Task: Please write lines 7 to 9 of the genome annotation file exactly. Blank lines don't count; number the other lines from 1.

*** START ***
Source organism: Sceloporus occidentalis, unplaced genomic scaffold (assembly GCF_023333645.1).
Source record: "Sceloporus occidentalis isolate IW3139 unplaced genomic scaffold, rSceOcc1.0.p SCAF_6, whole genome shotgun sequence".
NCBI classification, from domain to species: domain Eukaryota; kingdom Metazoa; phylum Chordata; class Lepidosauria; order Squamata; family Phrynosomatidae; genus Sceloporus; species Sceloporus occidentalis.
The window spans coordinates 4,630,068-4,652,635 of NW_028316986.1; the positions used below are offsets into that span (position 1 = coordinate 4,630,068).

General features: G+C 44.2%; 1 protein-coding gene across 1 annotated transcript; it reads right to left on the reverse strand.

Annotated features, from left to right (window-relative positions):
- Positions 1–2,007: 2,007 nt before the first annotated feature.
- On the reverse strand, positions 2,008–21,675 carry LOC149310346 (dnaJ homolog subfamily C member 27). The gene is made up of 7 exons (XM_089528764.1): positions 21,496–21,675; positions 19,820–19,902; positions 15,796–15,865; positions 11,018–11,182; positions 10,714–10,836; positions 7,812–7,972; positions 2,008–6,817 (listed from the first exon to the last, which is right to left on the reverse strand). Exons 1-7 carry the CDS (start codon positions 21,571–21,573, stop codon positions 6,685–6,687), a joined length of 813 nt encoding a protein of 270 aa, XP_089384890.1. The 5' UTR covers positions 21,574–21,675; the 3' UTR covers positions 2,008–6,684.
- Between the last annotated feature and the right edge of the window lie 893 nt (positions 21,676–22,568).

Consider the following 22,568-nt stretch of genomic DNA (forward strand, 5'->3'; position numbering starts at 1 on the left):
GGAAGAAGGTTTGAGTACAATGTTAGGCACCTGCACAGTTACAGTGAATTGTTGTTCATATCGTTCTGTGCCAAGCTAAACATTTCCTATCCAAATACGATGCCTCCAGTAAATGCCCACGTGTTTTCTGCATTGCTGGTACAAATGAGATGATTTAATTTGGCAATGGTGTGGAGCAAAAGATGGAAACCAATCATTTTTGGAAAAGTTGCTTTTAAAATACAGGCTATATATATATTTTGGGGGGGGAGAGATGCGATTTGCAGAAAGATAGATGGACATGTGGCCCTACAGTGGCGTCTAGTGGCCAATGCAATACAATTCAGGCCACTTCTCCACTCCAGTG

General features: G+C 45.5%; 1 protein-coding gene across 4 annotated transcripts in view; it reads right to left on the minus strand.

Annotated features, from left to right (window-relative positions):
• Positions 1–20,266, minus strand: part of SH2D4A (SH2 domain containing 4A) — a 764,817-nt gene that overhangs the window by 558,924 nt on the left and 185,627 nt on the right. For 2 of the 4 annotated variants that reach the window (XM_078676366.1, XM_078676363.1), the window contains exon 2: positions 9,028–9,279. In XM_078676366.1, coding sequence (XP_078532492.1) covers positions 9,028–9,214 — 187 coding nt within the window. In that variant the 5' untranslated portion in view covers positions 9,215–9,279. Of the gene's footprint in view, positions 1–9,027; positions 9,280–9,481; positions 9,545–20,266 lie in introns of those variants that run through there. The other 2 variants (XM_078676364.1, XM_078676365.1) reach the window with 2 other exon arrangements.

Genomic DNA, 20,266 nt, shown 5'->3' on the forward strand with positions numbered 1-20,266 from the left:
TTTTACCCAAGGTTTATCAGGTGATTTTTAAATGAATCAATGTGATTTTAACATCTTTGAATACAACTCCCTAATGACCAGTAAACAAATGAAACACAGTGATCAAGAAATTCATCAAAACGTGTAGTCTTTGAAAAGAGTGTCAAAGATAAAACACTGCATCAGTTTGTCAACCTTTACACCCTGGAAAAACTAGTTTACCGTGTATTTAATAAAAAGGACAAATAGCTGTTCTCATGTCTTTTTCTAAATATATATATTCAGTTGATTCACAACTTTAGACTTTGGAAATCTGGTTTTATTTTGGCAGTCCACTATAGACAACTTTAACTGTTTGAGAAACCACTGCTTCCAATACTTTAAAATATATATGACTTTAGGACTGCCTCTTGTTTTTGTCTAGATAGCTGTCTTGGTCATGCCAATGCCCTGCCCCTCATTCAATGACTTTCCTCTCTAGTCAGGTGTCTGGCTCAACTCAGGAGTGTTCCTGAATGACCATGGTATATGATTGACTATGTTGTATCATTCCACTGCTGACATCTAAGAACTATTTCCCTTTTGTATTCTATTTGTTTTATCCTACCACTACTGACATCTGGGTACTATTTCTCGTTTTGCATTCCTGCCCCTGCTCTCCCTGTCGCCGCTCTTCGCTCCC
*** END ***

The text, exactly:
- Positions 1–2,007: 2,007 nt before the first annotated feature.
- On the reverse strand, positions 2,008–21,675 carry LOC149310346 (dnaJ homolog subfamily C member 27). The gene is made up of 7 exons (XM_089528764.1): positions 21,496–21,675; positions 19,820–19,902; positions 15,796–15,865; positions 11,018–11,182; positions 10,714–10,836; positions 7,812–7,972; positions 2,008–6,817 (listed from the first exon to the last, which is right to left on the reverse strand). Exons 1-7 carry the CDS (start codon positions 21,571–21,573, stop codon positions 6,685–6,687), a joined length of 813 nt encoding a protein of 270 aa, XP_089384890.1. The 5' UTR covers positions 21,574–21,675; the 3' UTR covers positions 2,008–6,684.
- Between the last annotated feature and the right edge of the window lie 893 nt (positions 21,676–22,568).